The Solitude of a Minnesota Winter

“Solitude is the soul’s holiday, an opportunity to stop doing for others and to surprise and delight ourselves instead”. – Katrina Kenison

As I opened my inbox this morning and saw that the topic for the Weekly Photo Challenge was solitude, I could hardly believe my eyes. Ironically, solitude is something I have been spending a great deal of time thinking about the past couple of weeks as the depths of winter carries on.

As I run around my favorite urban lake or walk the dog upon its frozen ice, I am aware of how alone I am as Minnesotans go into their traditional winter hibernation. Only the real diehards like me are out every single day in the cold, and at times it feels bittersweet.

A morning walk on the frozen ice of Lake Harriet with our aptly named dog, Winter.

A morning walk on the frozen ice of Lake Harriet with our aptly named dog, Winter.

Winter is our dog Winter's favorite season. The colder the better!

Winter is our dog Winter’s favorite season. The colder the better!

I miss the movement of people, the voices, and the noise. At times I feel lonely wishing more people would be out like they are on a beautiful summer day. But then I snap out of it and realize there is beauty and strength in solitude. I just need to embrace it. I remember my favorite quote and think of winter solitude differently.

“In the depth of winter I finally learned that there was in me an invincible summer”. –  Albert Camus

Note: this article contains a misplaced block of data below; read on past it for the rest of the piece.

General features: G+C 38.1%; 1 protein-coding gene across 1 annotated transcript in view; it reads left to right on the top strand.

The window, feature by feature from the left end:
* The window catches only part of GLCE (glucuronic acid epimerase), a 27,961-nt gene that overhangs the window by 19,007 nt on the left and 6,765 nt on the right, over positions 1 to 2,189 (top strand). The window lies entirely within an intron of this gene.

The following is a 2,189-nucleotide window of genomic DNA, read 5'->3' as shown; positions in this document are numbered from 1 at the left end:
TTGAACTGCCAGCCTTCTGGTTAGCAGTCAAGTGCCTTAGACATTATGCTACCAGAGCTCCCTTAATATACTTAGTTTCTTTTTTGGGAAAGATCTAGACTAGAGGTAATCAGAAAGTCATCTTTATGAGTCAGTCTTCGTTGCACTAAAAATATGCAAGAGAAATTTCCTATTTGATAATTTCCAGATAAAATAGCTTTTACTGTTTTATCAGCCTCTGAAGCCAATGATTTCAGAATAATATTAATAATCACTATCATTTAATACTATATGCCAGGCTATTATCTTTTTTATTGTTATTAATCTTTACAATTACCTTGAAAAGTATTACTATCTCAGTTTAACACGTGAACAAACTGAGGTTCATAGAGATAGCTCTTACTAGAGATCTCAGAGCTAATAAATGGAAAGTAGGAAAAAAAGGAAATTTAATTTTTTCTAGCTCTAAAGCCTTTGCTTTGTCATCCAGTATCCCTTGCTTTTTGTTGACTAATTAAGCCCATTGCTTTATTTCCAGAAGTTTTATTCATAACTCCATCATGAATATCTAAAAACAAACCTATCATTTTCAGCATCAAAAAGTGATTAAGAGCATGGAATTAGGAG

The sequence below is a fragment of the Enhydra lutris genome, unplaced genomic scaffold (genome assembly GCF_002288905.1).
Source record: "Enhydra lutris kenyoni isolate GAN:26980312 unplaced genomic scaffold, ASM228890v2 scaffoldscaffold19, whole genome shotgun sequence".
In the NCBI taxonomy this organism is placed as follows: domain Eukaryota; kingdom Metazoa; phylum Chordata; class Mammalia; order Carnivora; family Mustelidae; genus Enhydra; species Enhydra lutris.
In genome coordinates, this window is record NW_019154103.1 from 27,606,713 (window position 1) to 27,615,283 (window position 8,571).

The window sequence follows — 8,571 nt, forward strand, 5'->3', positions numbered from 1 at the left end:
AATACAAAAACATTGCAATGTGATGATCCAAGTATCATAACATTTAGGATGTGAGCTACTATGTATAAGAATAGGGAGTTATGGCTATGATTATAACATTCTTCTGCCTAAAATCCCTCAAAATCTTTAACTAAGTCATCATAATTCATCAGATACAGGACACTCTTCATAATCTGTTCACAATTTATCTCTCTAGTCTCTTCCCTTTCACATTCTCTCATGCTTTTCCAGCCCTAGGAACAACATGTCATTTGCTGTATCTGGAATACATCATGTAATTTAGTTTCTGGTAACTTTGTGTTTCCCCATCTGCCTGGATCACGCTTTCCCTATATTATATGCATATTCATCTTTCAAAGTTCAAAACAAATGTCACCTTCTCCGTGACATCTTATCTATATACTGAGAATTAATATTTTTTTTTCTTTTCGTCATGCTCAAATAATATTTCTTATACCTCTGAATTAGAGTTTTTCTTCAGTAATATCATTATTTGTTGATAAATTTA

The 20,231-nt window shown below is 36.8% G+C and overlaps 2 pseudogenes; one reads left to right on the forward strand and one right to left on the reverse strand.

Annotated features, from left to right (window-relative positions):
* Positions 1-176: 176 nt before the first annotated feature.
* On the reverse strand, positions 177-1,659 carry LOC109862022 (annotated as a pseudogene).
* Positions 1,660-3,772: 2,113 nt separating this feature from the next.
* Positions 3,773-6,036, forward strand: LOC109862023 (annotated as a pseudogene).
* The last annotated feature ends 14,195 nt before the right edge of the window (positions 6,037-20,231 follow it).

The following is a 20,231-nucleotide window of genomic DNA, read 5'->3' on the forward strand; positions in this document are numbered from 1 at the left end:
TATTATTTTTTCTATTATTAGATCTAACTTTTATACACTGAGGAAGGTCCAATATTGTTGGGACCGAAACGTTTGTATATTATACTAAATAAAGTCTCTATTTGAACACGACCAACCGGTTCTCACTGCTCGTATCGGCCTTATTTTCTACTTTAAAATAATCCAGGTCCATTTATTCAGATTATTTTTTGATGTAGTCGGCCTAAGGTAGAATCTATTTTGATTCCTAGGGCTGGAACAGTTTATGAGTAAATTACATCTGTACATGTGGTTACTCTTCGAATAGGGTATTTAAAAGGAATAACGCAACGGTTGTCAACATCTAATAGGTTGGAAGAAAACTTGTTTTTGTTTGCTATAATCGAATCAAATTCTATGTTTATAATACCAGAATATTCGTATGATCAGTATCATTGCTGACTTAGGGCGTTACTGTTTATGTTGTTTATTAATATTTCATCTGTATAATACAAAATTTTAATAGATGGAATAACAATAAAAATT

The bench Lake Harriet

The bench overlooking the lake on a sunny day.

Lake Harriet Winter Minnesota

The Art of Surviving a Minnesota Winter

“In the depth of winter I finally learned that there was in me an invincible summer.” – Albert Camus

Anyone who lives in the Midwest or who has ever traveled to the northern quarters of the country, know for a fact that winter in Minnesota can be brutal. It is often a test of endurance, patience, humor, semi-hibernation and mental strength to survive it especially when it happens to be a winter like we are having this year. Countless days well below zero, dangerously cold, bone-chilling wind. Snow. Black ice on the roads. Days upon end where it never even reaches freezing. This has been one heck of a winter so far and it isn’t even half way over.

Lake Harriet Winter Minnesota

Winter can be stunningly beautiful after a big snowstorm. Lake Harriet.

So how on earth do we survive it? With skill, perseverance and conquering the power of the mind. That is how. Here are my top ten tips to surviving an extreme winter (Warning: Over 20 degrees farenheit for a low doesn’t count. We’re talking endless days below zero!).

brilliant yellow flower

Searching for color in a colorless sky

“Clouds come floating into my life, no longer to carry rain or usher storm, but to add color to my sunset sky”.- Rabindranath Tagore

It has been one of the coldest January’s on record and we have been housebound again. As I look outside my windows at the pure white snow, I long for color. I dream of spring when the world comes to life again and the earth is reminding us of the beauty of life. The virgin green foliage, the violet lilacs, the buttery yellow daffodils. I know, I’m dreaming as spring is still a long ways away. So instead, I thought I’d create some color to inspire my mind and bring you some life.